While there has been all kinds of speculation about a problem in the Canadiens’ locker room last season that might have led to Subban being traded, Pacioretty insists that wasn’t the case and that he was disappointed to see the defenceman leave town.
“First and foremost, I made sure that I called Subby right away (after the trade) because I’ve been with P.K. for a long time,” Pacioretty said. “We’ve played on the same team … we got drafted together nine years ago. It was emotional, obviously, and I talked to him right away. But to see him in good spirits and happy about the place and the opportunity that he’s going to be in, it made it a lot easier.”
Having Kirk Muller — a former Canadiens captain — back as an associate coach next season under Michel Therrien should also help Pacioretty with his leaderships skills as he enters his second campaign wearing the “C”.
“Kirk’s been in that position before, so those experiences alone are worth more than anything else anyone could say,” Pacioretty said. “But I played for Kirkie my first year (when Muller was an assistant coach in Montreal) and he’s very valuable to a team. As soon as he jumped on board everyone was really happy. Everyone who knows him knows what he brings to the team. We’re all very excited to have him. I’ve talked to him a couple of times and I just can’t wait to get started.”
Welcome to Montreal, Shea
Shaw and Weber got their first taste of the Montreal media mob at Tuesday’s golf tournament to benefit the Montreal Canadiens Children’s Foundation, but Pacioretty insists Montreal isn’t that tough of a place to play.
“Everyone thinks of Montreal as being a place with a lot of pressure to play in and people think the media’s crazy,” the captain said. “But once you get here everyone falls in love with the city immediately and I think that’s been the case for (Weber) so far and Shawsy as well. Guys like that, they come in and they don’t know what to expect. You hear so much about it from the outside, but those are all myths. You come in and you love the pressure, you love standing in front of the media and talking. And you love coming here and kind of having a target on your back because it keeps you honest and keeps you playing your hardest every night. And I think it’s really what separates great players from good players because you have that little bit of pressure, but it makes sure that you play your best every night.”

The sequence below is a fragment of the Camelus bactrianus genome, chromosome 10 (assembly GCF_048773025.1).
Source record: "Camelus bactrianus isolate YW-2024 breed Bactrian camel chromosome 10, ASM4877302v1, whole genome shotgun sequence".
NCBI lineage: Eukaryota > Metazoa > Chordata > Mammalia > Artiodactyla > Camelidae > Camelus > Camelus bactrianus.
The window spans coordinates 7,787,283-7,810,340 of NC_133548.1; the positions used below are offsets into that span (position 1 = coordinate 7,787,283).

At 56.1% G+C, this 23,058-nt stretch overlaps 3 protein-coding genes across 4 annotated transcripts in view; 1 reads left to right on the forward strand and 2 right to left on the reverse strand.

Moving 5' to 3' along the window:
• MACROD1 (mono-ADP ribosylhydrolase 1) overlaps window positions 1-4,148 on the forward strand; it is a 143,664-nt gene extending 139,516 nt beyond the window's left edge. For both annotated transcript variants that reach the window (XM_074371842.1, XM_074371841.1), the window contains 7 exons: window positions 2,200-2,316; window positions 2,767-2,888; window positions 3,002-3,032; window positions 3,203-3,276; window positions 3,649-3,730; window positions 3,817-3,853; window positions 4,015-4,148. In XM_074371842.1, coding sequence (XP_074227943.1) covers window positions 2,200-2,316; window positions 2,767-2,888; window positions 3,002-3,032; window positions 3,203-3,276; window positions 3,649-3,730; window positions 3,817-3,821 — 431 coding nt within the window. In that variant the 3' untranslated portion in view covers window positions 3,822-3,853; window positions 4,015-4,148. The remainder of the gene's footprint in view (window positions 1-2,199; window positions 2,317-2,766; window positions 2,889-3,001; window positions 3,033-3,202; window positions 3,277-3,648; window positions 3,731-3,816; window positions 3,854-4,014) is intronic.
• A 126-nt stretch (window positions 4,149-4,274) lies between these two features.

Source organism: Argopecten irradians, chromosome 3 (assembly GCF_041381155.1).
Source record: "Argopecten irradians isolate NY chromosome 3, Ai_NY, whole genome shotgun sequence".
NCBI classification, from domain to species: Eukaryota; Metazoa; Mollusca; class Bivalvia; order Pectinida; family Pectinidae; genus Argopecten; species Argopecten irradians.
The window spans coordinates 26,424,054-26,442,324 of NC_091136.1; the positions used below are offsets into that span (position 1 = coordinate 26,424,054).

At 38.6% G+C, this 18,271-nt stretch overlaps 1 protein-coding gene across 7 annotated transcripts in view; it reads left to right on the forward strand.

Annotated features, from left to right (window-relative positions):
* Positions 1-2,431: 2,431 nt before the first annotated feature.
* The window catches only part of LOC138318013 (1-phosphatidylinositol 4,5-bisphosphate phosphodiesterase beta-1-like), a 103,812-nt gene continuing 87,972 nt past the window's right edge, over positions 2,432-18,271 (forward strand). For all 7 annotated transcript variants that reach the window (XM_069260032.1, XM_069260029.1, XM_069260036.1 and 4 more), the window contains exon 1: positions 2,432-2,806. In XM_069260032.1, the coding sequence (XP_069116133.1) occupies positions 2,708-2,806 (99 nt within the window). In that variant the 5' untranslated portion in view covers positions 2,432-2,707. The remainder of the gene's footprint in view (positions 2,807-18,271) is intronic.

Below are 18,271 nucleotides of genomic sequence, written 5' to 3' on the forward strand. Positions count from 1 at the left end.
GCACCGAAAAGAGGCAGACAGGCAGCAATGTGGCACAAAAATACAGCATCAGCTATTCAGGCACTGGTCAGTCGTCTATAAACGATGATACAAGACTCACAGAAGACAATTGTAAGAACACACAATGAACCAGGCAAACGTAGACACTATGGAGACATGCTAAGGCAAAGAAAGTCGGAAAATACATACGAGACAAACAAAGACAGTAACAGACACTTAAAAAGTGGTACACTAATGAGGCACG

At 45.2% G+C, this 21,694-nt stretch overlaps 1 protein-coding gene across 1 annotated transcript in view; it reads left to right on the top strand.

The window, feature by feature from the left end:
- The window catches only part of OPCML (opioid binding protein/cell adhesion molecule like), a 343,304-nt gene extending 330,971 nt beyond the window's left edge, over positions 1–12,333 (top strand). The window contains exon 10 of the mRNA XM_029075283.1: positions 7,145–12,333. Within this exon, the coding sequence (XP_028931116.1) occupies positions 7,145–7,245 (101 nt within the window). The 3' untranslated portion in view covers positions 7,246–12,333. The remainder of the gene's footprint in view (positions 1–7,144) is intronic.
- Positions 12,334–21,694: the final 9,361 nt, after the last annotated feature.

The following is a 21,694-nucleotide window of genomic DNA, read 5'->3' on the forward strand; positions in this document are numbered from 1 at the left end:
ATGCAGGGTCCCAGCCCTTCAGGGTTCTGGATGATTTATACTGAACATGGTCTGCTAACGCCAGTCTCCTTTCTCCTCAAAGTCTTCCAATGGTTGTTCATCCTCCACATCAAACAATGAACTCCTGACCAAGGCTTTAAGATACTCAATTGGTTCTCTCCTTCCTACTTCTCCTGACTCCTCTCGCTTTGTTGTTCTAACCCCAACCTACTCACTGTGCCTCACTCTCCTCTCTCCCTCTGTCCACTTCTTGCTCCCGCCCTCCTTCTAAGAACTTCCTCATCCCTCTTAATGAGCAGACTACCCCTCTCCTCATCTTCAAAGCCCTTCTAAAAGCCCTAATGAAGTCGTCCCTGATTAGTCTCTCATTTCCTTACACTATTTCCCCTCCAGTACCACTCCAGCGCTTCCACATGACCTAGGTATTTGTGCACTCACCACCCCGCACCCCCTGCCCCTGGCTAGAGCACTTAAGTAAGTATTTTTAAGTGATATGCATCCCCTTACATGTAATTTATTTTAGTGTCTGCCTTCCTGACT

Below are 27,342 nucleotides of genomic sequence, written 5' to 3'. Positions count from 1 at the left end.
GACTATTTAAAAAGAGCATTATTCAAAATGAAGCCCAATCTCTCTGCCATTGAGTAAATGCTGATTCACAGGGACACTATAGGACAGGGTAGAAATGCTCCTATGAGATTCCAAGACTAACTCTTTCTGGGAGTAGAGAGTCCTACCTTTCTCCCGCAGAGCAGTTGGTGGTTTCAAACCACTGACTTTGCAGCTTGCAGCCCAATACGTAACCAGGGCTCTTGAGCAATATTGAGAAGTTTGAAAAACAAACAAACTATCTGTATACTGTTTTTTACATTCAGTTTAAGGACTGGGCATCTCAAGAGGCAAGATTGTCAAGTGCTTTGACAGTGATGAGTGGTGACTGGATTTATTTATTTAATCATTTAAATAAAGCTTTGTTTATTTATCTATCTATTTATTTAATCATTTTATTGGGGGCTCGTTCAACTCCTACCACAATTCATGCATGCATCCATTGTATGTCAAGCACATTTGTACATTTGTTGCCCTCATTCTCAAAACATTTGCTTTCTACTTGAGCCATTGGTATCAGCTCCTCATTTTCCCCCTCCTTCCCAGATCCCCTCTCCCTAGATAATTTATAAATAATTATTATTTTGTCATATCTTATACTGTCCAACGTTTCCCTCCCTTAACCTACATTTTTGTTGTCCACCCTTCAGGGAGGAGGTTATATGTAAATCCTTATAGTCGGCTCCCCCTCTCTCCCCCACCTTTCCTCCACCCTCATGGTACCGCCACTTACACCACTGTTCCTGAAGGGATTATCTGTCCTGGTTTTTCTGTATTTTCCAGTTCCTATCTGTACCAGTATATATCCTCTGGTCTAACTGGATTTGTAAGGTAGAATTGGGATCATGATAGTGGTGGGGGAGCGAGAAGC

As for those Canadiens fans who are still very angry that Subban is gone, Pacioretty said: “We can’t control what’s being said and what’s happening away from the rink. We have to worry about our play on the ice. Opinions will always be there and people will say what they want to say. But it’s August and it’s time to worry about the team that we have and worry about our own game, and hopefully everyone can contribute.
“We can go into this year and fly a little bit under the radar because of the year that we had last year. But you pull up our roster and we really like the team that we’re about to ice.”
(Photo: Paul Chiasson/The Canadian Press)